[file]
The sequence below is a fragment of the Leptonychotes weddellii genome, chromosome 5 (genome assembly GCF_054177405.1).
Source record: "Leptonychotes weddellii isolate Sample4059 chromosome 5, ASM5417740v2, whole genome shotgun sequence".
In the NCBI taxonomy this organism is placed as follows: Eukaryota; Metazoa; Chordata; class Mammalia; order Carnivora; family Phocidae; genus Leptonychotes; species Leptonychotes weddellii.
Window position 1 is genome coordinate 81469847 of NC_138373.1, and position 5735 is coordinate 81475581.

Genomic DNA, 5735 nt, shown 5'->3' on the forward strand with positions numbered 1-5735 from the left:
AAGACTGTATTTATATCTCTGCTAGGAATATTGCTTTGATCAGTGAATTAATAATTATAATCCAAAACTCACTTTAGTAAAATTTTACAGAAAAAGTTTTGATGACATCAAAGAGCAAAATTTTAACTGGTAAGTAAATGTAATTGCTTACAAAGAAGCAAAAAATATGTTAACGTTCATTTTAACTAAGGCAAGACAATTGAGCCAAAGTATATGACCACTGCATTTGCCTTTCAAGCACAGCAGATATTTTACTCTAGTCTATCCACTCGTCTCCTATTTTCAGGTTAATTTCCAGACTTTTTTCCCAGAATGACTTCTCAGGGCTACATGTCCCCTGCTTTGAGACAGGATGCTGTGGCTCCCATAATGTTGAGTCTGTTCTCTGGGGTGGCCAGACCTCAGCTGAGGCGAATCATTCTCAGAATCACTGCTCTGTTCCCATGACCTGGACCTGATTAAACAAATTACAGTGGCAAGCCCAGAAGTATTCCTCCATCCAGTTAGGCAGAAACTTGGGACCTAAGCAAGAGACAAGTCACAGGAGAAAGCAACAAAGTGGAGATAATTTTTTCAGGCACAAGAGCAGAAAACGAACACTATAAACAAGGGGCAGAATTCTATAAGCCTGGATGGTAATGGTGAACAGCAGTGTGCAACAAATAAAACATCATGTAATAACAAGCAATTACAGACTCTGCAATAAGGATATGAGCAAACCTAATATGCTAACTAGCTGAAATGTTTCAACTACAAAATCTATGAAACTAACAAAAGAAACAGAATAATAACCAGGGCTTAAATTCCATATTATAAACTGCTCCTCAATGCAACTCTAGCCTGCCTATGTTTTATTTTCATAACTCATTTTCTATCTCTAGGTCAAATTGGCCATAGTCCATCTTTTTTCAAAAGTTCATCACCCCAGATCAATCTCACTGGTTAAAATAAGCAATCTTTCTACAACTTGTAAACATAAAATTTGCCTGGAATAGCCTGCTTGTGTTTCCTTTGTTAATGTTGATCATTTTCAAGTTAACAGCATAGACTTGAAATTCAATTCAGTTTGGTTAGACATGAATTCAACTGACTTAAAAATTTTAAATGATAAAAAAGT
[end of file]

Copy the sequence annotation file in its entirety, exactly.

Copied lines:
The sequence below is a fragment of the Leptonychotes weddellii genome, chromosome 5 (genome assembly GCF_054177405.1).
Source record: "Leptonychotes weddellii isolate Sample4059 chromosome 5, ASM5417740v2, whole genome shotgun sequence".
In the NCBI taxonomy this organism is placed as follows: Eukaryota; Metazoa; Chordata; class Mammalia; order Carnivora; family Phocidae; genus Leptonychotes; species Leptonychotes weddellii.
Window position 1 is genome coordinate 81469847 of NC_138373.1, and position 5735 is coordinate 81475581.

Genomic DNA, 5735 nt, shown 5'->3' on the forward strand with positions numbered 1-5735 from the left:
AAGACTGTATTTATATCTCTGCTAGGAATATTGCTTTGATCAGTGAATTAATAATTATAATCCAAAACTCACTTTAGTAAAATTTTACAGAAAAAGTTTTGATGACATCAAAGAGCAAAATTTTAACTGGTAAGTAAATGTAATTGCTTACAAAGAAGCAAAAAATATGTTAACGTTCATTTTAACTAAGGCAAGACAATTGAGCCAAAGTATATGACCACTGCATTTGCCTTTCAAGCACAGCAGATATTTTACTCTAGTCTATCCACTCGTCTCCTATTTTCAGGTTAATTTCCAGACTTTTTTCCCAGAATGACTTCTCAGGGCTACATGTCCCCTGCTTTGAGACAGGATGCTGTGGCTCCCATAATGTTGAGTCTGTTCTCTGGGGTGGCCAGACCTCAGCTGAGGCGAATCATTCTCAGAATCACTGCTCTGTTCCCATGACCTGGACCTGATTAAACAAATTACAGTGGCAAGCCCAGAAGTATTCCTCCATCCAGTTAGGCAGAAACTTGGGACCTAAGCAAGAGACAAGTCACAGGAGAAAGCAACAAAGTGGAGATAATTTTTTCAGGCACAAGAGCAGAAAACGAACACTATAAACAAGGGGCAGAATTCTATAAGCCTGGATGGTAATGGTGAACAGCAGTGTGCAACAAATAAAACATCATGTAATAACAAGCAATTACAGACTCTGCAATAAGGATATGAGCAAACCTAATATGCTAACTAGCTGAAATGTTTCAACTACAAAATCTATGAAACTAACAAAAGAAACAGAATAATAACCAGGGCTTAAATTCCATATTATAAACTGCTCCTCAATGCAACTCTAGCCTGCCTATGTTTTATTTTCATAACTCATTTTCTATCTCTAGGTCAAATTGGCCATAGTCCATCTTTTTTCAAAAGTTCATCACCCCAGATCAATCTCACTGGTTAAAATAAGCAATCTTTCTACAACTTGTAAACATAAAATTTGCCTGGAATAGCCTGCTTGTGTTTCCTTTGTTAATGTTGATCATTTTCAAGTTAACAGCATAGACTTGAAATTCAATTCAGTTTGGTTAGACATGAATTCAACTGACTTAAAAATTTTAAATGATAAAAAAGT